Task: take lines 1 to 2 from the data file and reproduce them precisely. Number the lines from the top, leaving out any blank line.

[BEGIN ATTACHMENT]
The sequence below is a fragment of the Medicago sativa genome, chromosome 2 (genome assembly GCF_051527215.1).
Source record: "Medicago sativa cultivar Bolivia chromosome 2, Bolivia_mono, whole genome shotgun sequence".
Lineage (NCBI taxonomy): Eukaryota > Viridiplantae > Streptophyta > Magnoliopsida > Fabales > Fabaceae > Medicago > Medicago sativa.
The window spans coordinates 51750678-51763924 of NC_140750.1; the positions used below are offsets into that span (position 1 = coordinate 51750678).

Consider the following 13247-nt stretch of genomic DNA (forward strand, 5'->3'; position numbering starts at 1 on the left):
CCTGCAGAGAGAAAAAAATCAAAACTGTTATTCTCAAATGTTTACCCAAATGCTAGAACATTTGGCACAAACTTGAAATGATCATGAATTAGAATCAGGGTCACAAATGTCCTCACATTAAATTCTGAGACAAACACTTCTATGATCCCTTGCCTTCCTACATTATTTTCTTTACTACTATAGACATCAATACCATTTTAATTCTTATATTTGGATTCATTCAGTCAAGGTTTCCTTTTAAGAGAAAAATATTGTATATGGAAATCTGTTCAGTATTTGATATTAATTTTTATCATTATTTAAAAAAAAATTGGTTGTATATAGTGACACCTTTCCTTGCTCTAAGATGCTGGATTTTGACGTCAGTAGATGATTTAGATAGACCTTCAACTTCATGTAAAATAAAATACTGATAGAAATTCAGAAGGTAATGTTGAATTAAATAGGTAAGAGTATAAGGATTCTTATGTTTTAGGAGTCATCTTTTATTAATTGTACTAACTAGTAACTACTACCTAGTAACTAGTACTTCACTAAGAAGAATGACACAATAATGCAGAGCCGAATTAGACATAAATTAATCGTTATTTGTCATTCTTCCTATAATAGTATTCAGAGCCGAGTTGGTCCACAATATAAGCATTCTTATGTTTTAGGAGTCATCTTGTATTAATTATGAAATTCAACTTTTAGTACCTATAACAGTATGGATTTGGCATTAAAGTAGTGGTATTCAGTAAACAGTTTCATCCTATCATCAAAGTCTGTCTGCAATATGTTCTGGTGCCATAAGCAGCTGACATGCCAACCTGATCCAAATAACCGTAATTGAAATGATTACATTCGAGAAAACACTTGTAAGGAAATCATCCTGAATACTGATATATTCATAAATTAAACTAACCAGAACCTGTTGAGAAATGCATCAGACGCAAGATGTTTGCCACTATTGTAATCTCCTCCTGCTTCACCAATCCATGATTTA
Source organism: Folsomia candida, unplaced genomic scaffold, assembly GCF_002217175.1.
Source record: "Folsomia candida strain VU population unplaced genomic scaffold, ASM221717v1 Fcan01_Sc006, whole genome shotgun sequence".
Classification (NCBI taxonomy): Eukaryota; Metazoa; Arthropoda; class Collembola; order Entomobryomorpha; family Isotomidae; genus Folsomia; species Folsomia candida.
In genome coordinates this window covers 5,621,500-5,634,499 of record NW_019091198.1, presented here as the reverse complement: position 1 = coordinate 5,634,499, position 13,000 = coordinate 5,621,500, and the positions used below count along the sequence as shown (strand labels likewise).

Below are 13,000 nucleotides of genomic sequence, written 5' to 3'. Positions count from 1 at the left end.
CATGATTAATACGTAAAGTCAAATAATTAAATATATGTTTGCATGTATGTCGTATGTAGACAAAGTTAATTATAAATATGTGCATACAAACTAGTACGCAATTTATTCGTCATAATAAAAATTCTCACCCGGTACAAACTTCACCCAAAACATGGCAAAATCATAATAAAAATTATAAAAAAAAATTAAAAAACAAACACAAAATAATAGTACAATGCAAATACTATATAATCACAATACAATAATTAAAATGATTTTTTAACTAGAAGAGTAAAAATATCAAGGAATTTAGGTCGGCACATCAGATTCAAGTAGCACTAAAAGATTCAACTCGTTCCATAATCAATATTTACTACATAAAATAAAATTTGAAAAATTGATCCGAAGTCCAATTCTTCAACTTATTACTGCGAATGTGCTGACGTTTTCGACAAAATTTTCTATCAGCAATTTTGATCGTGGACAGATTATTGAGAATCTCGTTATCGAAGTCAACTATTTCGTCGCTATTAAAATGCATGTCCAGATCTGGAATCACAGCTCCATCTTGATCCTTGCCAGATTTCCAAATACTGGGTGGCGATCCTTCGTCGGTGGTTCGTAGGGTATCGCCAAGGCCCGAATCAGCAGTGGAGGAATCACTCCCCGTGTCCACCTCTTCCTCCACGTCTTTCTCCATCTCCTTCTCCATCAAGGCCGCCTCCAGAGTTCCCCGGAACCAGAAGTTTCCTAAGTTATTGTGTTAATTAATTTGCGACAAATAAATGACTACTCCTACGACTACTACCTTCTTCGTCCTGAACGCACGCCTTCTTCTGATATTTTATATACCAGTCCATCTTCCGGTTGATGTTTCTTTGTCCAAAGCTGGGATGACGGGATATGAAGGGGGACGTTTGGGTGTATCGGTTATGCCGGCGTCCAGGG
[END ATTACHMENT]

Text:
The sequence below is a fragment of the Medicago sativa genome, chromosome 2 (genome assembly GCF_051527215.1).
Source record: "Medicago sativa cultivar Bolivia chromosome 2, Bolivia_mono, whole genome shotgun sequence".